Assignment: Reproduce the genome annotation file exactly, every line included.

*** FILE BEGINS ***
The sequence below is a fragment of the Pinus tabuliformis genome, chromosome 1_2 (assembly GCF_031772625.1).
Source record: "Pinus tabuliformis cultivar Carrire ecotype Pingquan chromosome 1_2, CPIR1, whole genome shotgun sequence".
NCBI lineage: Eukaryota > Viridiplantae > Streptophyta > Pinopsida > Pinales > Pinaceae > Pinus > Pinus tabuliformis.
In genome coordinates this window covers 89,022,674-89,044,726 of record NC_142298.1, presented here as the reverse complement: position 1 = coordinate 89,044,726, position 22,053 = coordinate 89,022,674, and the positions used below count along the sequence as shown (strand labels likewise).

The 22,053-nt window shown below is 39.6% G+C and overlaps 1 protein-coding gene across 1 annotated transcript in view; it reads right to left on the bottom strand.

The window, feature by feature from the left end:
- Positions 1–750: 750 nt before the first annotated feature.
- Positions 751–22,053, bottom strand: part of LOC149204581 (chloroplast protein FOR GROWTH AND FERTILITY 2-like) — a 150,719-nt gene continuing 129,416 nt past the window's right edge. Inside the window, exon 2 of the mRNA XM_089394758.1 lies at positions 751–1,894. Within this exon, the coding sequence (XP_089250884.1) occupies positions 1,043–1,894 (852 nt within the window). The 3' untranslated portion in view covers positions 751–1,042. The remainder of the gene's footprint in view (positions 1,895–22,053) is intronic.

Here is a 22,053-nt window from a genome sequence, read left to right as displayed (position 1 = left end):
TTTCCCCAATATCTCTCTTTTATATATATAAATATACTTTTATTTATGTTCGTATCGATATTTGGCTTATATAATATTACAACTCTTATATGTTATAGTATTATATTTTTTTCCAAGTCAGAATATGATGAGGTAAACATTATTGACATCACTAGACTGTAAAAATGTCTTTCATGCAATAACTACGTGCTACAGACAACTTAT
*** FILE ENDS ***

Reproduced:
The sequence below is a fragment of the Pinus tabuliformis genome, chromosome 1_2 (assembly GCF_031772625.1).
Source record: "Pinus tabuliformis cultivar Carrire ecotype Pingquan chromosome 1_2, CPIR1, whole genome shotgun sequence".
NCBI lineage: Eukaryota > Viridiplantae > Streptophyta > Pinopsida > Pinales > Pinaceae > Pinus > Pinus tabuliformis.
In genome coordinates this window covers 89,022,674-89,044,726 of record NC_142298.1, presented here as the reverse complement: position 1 = coordinate 89,044,726, position 22,053 = coordinate 89,022,674, and the positions used below count along the sequence as shown (strand labels likewise).

The 22,053-nt window shown below is 39.6% G+C and overlaps 1 protein-coding gene across 1 annotated transcript in view; it reads right to left on the bottom strand.

The window, feature by feature from the left end:
- Positions 1–750: 750 nt before the first annotated feature.
- Positions 751–22,053, bottom strand: part of LOC149204581 (chloroplast protein FOR GROWTH AND FERTILITY 2-like) — a 150,719-nt gene continuing 129,416 nt past the window's right edge. Inside the window, exon 2 of the mRNA XM_089394758.1 lies at positions 751–1,894. Within this exon, the coding sequence (XP_089250884.1) occupies positions 1,043–1,894 (852 nt within the window). The 3' untranslated portion in view covers positions 751–1,042. The remainder of the gene's footprint in view (positions 1,895–22,053) is intronic.

Here is a 22,053-nt window from a genome sequence, read left to right as displayed (position 1 = left end):
TTTCCCCAATATCTCTCTTTTATATATATAAATATACTTTTATTTATGTTCGTATCGATATTTGGCTTATATAATATTACAACTCTTATATGTTATAGTATTATATTTTTTTCCAAGTCAGAATATGATGAGGTAAACATTATTGACATCACTAGACTGTAAAAATGTCTTTCATGCAATAACTACGTGCTACAGACAACTTAT